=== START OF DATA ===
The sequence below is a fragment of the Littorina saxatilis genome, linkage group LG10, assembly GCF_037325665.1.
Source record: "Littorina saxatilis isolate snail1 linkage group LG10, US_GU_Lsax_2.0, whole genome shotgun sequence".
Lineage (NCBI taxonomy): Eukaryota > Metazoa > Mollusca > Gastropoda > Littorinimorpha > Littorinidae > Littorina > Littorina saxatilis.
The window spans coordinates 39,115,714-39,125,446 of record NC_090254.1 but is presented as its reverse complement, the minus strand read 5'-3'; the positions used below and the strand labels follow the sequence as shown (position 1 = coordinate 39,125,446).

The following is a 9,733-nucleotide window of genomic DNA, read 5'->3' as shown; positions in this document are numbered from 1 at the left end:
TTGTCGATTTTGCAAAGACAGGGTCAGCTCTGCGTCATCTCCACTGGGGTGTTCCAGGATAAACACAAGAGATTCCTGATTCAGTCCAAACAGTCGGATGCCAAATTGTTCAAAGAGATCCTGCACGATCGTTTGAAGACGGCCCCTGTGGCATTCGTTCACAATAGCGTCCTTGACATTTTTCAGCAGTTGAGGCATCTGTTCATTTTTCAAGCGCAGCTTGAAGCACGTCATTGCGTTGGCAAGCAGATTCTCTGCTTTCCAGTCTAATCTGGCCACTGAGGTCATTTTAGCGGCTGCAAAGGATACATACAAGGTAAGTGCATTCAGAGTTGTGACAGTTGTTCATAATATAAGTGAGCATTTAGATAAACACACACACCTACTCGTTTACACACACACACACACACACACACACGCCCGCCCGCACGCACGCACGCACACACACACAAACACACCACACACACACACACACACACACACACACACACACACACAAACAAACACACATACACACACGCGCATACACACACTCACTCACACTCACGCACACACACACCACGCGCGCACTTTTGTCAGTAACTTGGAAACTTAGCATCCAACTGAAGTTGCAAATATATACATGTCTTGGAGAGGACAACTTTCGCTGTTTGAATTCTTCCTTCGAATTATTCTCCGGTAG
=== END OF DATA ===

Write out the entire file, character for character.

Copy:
The sequence below is a fragment of the Littorina saxatilis genome, linkage group LG10, assembly GCF_037325665.1.
Source record: "Littorina saxatilis isolate snail1 linkage group LG10, US_GU_Lsax_2.0, whole genome shotgun sequence".
Lineage (NCBI taxonomy): Eukaryota > Metazoa > Mollusca > Gastropoda > Littorinimorpha > Littorinidae > Littorina > Littorina saxatilis.
The window spans coordinates 39,115,714-39,125,446 of record NC_090254.1 but is presented as its reverse complement, the minus strand read 5'-3'; the positions used below and the strand labels follow the sequence as shown (position 1 = coordinate 39,125,446).

The following is a 9,733-nucleotide window of genomic DNA, read 5'->3' as shown; positions in this document are numbered from 1 at the left end:
TTGTCGATTTTGCAAAGACAGGGTCAGCTCTGCGTCATCTCCACTGGGGTGTTCCAGGATAAACACAAGAGATTCCTGATTCAGTCCAAACAGTCGGATGCCAAATTGTTCAAAGAGATCCTGCACGATCGTTTGAAGACGGCCCCTGTGGCATTCGTTCACAATAGCGTCCTTGACATTTTTCAGCAGTTGAGGCATCTGTTCATTTTTCAAGCGCAGCTTGAAGCACGTCATTGCGTTGGCAAGCAGATTCTCTGCTTTCCAGTCTAATCTGGCCACTGAGGTCATTTTAGCGGCTGCAAAGGATACATACAAGGTAAGTGCATTCAGAGTTGTGACAGTTGTTCATAATATAAGTGAGCATTTAGATAAACACACACACCTACTCGTTTACACACACACACACACACACACACACGCCCGCCCGCACGCACGCACGCACACACACACAAACACACCACACACACACACACACACACACACACACACACACACACAAACAAACACACATACACACACGCGCATACACACACTCACTCACACTCACGCACACACACACCACGCGCGCACTTTTGTCAGTAACTTGGAAACTTAGCATCCAACTGAAGTTGCAAATATATACATGTCTTGGAGAGGACAACTTTCGCTGTTTGAATTCTTCCTTCGAATTATTCTCCGGTAG